Hmmm should have looked that up first ... I was in japan when that incident happened, 1998, and only heard the news second-hand. I note that several sources say the Air Force One that got stuck was a 707 not a 747. The president (Clinton) was carried away by a back-up aircraft, AF 26000, the same 707 that carried Kennedy to Dallas and his body home to Washington ... making Clinton the last sitting president ever to board that historic aircraft. Interesting.

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Mike's Place

Another one of those airporst many folks wonder, "where did they get that designator from"? Well this is another of those former USAF bases, originally McCoy AFB named after Colonel Michael NW McCoy. Many fly here for Disney World but I always went through here on my way to The Cape or Patrick AFB on comm projects, large and small.

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Why Is It ORD

The name is O'Hare after a WWII aviator from Chicago. But the ORD designator come from the past. The present airport is built on the site of another, older airport that was known as Old Orchard Airport. You learn a lot when you've been stuck in terminals for hours and hours ... and when your itinerary includes KORD ... bank on it.

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End of my First Commute

Landed here 4 October 1965 to begin my Air Force career and nearby Lackland AFB. I've been back many times for Air Force conferences. Traveling through here one day is where I knew I was on to something good when I was considering entering the GPS tracking business. A taxi driver who took me to my hotel had a high-class GPS tracking/taxi management/credit card terminal in his cab. The fellow was well into his 70's and I asked him how he liked the new technology. His response? "You young guys are too slow to adopt new things that make you money .. see this screen? Since I picked you up I already have my next fare lined up three doors from your hotel." I was sold.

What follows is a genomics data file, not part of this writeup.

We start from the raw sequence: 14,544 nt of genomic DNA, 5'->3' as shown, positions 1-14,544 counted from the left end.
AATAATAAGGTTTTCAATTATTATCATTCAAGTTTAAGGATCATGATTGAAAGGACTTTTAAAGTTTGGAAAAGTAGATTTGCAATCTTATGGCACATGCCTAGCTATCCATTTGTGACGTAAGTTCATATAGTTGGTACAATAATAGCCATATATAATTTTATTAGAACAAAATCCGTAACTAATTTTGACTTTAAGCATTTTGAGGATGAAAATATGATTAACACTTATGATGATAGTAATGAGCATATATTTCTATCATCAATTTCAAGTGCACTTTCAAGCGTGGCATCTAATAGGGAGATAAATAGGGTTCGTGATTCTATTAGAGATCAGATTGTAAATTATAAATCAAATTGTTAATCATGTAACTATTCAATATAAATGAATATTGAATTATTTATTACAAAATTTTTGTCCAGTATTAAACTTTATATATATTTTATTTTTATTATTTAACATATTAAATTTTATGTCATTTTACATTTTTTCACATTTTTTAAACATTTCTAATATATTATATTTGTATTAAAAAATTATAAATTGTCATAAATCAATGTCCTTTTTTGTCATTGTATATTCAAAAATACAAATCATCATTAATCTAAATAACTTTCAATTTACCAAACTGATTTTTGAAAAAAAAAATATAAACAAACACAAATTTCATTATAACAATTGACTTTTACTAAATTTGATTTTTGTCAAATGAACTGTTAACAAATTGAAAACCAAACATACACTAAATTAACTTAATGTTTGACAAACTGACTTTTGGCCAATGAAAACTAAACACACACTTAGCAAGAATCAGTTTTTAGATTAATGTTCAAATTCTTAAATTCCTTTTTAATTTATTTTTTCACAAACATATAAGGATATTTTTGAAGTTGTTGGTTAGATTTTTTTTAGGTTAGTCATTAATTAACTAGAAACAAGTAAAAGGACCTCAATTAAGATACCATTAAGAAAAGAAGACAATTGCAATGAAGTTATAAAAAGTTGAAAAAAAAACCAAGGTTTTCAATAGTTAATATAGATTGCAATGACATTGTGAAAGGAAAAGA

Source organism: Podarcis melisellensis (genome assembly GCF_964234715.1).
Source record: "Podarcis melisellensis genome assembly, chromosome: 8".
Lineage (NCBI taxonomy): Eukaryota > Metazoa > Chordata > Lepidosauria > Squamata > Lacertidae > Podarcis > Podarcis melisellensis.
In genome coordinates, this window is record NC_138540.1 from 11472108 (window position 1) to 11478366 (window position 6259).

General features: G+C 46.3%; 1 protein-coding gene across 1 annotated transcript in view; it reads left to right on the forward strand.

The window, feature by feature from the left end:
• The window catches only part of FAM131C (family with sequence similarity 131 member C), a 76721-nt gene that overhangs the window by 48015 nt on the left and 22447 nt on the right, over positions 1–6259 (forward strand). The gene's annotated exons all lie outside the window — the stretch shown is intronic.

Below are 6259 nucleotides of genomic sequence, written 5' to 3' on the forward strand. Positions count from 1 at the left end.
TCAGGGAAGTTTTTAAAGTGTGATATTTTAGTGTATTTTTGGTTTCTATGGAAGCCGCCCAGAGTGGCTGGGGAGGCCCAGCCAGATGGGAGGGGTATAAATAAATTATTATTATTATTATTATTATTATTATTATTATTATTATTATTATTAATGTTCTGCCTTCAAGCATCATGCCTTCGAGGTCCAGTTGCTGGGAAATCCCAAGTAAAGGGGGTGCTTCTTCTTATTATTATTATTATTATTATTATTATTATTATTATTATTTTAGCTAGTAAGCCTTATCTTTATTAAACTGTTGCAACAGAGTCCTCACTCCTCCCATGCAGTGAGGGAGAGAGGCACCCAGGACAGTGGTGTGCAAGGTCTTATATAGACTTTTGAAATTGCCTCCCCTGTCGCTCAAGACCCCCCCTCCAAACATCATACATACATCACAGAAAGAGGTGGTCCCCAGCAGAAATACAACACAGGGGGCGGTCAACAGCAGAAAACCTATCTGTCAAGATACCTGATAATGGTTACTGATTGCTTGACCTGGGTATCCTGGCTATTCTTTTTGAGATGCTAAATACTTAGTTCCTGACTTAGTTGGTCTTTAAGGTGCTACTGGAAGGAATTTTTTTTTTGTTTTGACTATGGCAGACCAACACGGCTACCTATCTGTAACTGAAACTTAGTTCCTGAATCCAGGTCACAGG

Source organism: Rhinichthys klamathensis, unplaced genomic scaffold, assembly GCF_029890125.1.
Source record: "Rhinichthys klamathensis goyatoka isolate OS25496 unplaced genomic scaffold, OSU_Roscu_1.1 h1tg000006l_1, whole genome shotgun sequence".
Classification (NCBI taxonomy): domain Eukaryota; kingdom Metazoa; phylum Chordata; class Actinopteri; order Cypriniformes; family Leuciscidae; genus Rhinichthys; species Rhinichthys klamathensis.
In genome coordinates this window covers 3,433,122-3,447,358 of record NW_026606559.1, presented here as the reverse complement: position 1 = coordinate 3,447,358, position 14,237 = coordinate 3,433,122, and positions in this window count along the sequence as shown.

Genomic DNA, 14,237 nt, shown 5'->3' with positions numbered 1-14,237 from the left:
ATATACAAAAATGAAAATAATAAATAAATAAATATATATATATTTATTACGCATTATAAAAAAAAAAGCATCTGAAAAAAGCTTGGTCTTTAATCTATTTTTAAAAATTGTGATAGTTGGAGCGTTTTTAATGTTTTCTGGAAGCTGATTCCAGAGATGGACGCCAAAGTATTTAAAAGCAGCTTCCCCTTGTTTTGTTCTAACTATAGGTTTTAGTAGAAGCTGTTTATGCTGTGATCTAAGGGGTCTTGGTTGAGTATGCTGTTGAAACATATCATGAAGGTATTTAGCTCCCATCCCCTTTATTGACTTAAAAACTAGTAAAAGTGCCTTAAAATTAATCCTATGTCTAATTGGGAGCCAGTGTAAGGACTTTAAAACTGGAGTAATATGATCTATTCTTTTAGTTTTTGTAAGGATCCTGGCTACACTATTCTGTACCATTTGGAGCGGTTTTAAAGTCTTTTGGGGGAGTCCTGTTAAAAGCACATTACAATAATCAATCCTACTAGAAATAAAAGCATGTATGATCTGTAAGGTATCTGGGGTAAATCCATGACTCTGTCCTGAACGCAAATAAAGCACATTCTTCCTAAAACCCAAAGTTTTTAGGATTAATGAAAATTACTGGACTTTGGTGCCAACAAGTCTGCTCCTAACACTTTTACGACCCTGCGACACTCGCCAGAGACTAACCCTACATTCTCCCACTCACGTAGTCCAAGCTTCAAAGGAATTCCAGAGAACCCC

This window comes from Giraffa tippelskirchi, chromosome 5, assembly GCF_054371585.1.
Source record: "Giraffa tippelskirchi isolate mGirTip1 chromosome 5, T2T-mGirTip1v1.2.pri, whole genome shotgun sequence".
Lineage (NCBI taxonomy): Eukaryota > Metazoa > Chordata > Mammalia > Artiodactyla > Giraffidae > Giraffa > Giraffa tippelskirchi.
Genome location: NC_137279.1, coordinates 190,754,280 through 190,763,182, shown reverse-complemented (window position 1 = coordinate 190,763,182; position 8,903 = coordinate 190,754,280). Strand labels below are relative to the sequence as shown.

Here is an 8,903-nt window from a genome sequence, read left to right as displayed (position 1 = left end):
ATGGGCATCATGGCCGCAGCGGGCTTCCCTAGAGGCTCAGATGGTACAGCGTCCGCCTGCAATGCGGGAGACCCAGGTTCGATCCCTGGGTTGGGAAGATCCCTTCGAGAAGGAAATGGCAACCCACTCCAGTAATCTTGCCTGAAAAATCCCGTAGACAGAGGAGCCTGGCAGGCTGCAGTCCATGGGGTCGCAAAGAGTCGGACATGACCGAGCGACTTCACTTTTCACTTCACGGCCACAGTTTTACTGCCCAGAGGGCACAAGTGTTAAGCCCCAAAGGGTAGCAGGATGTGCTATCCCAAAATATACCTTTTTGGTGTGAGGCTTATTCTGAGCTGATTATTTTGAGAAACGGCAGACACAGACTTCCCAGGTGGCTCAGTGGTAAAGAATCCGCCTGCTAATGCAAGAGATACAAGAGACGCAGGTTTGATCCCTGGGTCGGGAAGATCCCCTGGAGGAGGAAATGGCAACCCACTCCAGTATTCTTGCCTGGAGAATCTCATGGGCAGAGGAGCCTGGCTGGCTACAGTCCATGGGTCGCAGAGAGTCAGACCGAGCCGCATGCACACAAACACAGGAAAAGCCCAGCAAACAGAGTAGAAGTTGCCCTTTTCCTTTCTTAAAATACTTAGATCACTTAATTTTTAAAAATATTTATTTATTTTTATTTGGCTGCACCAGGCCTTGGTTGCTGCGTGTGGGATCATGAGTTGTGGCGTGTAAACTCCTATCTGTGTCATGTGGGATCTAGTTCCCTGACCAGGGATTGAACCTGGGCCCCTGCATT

Do not miss the river walk, San Antonio is a great tourist city.

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A Home on the Prarie

I first flew in here as a pax in December 1965. This was one of the USAF's finest Technical Training Centers. Went to my first USAF tech school here, became a technical classroom instructor and worked in the school for a while (training ran 24 hours a day at the time, 4 six hour shifts, LBJ was serious about getting bombs on target).

I went back to Chanute someyears later and became a computer geek, back when core memory was a significant step up from drum memory, which was the main memory (and system timing) for the early-day full task mission flight simulators. That was about the time that my technical life seemed to start accelerating at an ever increasing rate.